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To the Durants, history is "not merely a warning reminder of man's follies and crimes, but also an encouraging remembrance of generative souls ... a spacious country of the mind wherein a thousand saints, statesman, inventors, scientists, poets, artists, musicians, lovers, and philosophers still live and speak, teach and carve and sing..."
Designed to accompany the ten-volume set of "The Story of Civilization, The Lessons of History" is, in its own right, a profound and original work of history and philosophy.
119 pages, Hardcover
First published January 1, 1968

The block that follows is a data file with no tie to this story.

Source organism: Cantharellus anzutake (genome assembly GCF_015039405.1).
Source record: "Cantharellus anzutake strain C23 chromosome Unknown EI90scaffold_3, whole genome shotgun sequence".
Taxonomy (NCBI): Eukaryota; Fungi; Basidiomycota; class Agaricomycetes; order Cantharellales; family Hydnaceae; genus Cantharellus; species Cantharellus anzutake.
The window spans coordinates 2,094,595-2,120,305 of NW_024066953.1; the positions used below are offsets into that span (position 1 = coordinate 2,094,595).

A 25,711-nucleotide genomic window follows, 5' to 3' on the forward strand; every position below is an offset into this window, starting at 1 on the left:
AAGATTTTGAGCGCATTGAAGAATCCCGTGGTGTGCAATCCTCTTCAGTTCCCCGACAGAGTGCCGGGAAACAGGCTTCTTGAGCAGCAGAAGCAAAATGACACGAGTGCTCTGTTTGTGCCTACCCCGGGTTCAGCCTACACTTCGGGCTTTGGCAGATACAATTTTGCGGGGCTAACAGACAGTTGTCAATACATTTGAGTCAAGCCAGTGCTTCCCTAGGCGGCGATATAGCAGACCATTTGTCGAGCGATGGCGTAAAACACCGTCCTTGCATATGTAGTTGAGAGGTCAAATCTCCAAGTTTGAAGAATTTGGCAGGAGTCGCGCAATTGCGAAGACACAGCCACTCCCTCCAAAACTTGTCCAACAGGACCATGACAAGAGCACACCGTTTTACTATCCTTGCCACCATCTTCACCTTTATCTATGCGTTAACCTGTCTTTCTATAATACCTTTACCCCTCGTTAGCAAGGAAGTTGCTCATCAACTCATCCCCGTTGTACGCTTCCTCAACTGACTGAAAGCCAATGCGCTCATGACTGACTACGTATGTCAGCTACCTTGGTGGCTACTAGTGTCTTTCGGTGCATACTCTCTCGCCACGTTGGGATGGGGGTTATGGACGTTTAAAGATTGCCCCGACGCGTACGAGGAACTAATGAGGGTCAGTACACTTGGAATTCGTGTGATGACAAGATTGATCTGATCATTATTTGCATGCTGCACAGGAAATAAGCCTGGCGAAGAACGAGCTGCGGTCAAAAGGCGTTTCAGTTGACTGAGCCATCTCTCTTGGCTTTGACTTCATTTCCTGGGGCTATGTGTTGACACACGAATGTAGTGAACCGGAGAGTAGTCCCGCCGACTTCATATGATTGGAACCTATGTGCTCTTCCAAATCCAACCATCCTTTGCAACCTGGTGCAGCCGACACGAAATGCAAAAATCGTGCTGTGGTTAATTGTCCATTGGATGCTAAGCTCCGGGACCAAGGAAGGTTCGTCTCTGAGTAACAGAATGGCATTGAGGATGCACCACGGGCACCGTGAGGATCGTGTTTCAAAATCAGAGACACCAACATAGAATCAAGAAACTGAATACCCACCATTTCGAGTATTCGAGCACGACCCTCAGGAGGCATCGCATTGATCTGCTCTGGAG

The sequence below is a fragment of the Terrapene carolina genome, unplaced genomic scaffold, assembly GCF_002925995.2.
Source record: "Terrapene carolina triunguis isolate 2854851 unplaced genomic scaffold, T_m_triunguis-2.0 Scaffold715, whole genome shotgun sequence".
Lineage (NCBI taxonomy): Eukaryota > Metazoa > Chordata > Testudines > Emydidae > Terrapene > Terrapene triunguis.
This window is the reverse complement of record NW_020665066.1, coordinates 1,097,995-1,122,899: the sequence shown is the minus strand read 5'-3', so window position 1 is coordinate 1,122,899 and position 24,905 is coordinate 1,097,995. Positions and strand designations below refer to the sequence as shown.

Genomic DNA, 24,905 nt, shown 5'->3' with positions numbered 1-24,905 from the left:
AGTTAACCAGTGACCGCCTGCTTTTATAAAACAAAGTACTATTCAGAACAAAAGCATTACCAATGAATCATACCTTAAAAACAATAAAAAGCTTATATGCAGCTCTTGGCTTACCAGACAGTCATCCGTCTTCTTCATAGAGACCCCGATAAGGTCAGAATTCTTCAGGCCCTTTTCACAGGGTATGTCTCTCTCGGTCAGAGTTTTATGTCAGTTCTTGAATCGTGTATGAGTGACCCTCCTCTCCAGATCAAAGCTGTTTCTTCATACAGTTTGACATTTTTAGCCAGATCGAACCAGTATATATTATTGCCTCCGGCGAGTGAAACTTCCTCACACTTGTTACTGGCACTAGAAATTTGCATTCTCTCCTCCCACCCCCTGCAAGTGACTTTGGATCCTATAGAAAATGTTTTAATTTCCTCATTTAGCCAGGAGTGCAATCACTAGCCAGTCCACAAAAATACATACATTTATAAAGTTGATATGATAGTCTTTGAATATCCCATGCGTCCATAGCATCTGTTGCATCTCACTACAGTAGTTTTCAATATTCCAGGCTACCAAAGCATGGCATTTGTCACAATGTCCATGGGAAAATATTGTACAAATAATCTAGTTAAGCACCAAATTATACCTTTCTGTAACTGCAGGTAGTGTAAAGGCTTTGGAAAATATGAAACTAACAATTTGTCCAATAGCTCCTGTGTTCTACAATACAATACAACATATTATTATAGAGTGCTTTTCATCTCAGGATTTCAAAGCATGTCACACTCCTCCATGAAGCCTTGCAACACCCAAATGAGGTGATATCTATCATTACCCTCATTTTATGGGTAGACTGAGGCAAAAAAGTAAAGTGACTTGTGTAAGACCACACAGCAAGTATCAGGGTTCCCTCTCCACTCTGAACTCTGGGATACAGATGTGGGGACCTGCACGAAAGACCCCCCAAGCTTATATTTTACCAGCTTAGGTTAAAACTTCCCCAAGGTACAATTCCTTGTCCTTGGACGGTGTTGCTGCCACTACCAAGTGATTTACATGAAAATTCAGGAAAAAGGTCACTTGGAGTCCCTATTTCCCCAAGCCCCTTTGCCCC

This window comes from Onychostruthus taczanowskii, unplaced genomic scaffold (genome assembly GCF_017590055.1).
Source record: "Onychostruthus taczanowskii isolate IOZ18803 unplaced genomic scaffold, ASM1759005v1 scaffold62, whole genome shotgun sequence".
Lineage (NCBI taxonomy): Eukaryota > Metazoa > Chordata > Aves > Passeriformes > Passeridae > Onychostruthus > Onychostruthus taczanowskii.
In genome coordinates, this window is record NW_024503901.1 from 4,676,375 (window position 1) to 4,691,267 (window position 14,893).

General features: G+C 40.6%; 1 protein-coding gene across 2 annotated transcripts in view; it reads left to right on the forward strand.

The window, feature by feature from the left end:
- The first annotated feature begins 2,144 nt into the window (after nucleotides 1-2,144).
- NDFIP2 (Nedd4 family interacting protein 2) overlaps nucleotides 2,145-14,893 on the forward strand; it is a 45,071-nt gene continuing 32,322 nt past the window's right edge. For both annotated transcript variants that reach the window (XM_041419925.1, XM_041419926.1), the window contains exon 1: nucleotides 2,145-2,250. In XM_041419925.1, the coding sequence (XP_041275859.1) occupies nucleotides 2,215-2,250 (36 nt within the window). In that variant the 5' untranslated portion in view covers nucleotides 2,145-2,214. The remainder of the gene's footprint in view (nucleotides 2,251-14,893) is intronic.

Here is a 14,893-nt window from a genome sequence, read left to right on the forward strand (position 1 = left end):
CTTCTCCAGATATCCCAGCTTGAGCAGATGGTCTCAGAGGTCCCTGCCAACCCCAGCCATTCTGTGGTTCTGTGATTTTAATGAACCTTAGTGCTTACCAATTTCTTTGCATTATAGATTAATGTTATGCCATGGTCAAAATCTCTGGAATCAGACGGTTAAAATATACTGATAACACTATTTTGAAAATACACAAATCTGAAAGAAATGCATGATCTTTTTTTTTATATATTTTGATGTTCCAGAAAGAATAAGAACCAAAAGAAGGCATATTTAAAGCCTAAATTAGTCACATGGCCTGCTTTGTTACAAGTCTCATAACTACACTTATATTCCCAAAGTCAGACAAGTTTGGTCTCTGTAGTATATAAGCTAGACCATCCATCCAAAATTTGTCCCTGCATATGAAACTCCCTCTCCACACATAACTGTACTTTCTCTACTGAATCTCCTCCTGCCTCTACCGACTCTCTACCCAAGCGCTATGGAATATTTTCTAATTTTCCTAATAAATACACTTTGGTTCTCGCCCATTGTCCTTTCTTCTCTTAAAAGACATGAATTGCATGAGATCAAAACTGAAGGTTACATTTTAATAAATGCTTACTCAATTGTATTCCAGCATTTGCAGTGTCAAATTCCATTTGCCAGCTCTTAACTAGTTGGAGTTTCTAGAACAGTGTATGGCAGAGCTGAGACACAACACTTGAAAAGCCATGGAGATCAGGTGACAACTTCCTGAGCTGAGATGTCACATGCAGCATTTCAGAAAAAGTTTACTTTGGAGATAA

Intellect is therefore a vital force in history, but it can also be a dissolvent and destructive power. Out of every hundred new ideas ninety-nine or more will probably be inferior to the traditional responses which they propose to replace. No one man, however brilliant or well-informed, can come in one lifetime to such fullness of understanding as to safely judge and dismiss the customs or institutions of his society, for these are the wisdom of generations after centuries of experiment in the laboratory of history. A youth boiling with hormones will wonder why he should not give full freedom to his sexual desires; and if he is unchecked by custom, morals, or laws, he may ruin his life before he matures sufficiently to understand that sex is a river of fire that must be banked and cooled by a hundred restraints if it is not to consume in chaos both the individual and the group.